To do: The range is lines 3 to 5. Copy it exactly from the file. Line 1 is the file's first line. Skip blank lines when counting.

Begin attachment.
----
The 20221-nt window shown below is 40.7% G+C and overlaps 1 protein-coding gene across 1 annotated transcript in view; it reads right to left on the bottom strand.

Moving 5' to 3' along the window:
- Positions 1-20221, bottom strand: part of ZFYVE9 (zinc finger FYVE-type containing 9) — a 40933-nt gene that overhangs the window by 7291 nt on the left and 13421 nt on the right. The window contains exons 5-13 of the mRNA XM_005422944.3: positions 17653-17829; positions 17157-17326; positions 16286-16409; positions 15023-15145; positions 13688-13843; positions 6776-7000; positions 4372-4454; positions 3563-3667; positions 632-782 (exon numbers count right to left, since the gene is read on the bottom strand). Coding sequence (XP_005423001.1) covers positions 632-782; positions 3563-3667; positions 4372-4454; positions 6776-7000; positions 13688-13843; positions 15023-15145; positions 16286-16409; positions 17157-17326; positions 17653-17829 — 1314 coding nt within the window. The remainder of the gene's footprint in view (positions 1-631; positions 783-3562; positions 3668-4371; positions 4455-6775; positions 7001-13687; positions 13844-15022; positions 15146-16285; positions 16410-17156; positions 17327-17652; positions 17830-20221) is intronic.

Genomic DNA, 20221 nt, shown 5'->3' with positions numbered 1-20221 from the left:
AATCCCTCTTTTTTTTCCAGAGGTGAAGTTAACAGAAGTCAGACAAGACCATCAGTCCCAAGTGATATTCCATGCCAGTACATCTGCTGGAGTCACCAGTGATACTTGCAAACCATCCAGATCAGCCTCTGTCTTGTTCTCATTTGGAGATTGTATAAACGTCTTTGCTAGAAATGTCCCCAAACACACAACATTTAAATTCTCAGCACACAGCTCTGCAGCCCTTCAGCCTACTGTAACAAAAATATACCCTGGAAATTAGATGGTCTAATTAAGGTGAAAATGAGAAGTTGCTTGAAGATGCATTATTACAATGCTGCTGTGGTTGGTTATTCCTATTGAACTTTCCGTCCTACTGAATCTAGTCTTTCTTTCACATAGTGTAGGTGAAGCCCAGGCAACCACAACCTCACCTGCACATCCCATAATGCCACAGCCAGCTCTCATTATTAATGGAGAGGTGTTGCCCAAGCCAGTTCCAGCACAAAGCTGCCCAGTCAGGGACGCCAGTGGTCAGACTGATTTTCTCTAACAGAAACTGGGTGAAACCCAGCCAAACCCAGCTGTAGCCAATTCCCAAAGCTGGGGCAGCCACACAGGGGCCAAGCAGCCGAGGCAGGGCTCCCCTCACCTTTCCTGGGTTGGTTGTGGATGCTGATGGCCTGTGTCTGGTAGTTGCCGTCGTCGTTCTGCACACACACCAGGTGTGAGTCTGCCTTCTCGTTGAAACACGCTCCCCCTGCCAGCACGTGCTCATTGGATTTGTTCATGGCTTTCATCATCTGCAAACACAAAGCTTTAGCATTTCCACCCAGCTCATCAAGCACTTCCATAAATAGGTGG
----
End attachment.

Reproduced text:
- Positions 1-20221, bottom strand: part of ZFYVE9 (zinc finger FYVE-type containing 9) — a 40933-nt gene that overhangs the window by 7291 nt on the left and 13421 nt on the right. The window contains exons 5-13 of the mRNA XM_005422944.3: positions 17653-17829; positions 17157-17326; positions 16286-16409; positions 15023-15145; positions 13688-13843; positions 6776-7000; positions 4372-4454; positions 3563-3667; positions 632-782 (exon numbers count right to left, since the gene is read on the bottom strand). Coding sequence (XP_005423001.1) covers positions 632-782; positions 3563-3667; positions 4372-4454; positions 6776-7000; positions 13688-13843; positions 15023-15145; positions 16286-16409; positions 17157-17326; positions 17653-17829 — 1314 coding nt within the window. The remainder of the gene's footprint in view (positions 1-631; positions 783-3562; positions 3668-4371; positions 4455-6775; positions 7001-13687; positions 13844-15022; positions 15146-16285; positions 16410-17156; positions 17327-17652; positions 17830-20221) is intronic.

Genomic DNA, 20221 nt, shown 5'->3' with positions numbered 1-20221 from the left:
AATCCCTCTTTTTTTTCCAGAGGTGAAGTTAACAGAAGTCAGACAAGACCATCAGTCCCAAGTGATATTCCATGCCAGTACATCTGCTGGAGTCACCAGTGATACTTGCAAACCATCCAGATCAGCCTCTGTCTTGTTCTCATTTGGAGATTGTATAAACGTCTTTGCTAGAAATGTCCCCAAACACACAACATTTAAATTCTCAGCACACAGCTCTGCAGCCCTTCAGCCTACTGTAACAAAAATATACCCTGGAAATTAGATGGTCTAATTAAGGTGAAAATGAGAAGTTGCTTGAAGATGCATTATTACAATGCTGCTGTGGTTGGTTATTCCTATTGAACTTTCCGTCCTACTGAATCTAGTCTTTCTTTCACATAGTGTAGGTGAAGCCCAGGCAACCACAACCTCACCTGCACATCCCATAATGCCACAGCCAGCTCTCATTATTAATGGAGAGGTGTTGCCCAAGCCAGTTCCAGCACAAAGCTGCCCAGTCAGGGACGCCAGTGGTCAGACTGATTTTCTCTAACAGAAACTGGGTGAAACCCAGCCAAACCCAGCTGTAGCCAATTCCCAAAGCTGGGGCAGCCACACAGGGGCCAAGCAGCCGAGGCAGGGCTCCCCTCACCTTTCCTGGGTTGGTTGTGGATGCTGATGGCCTGTGTCTGGTAGTTGCCGTCGTCGTTCTGCACACACACCAGGTGTGAGTCTGCCTTCTCGTTGAAACACGCTCCCCCTGCCAGCACGTGCTCATTGGATTTGTTCATGGCTTTCATCATCTGCAAACACAAAGCTTTAGCATTTCCACCCAGCTCATCAAGCACTTCCATAAATAGGTGG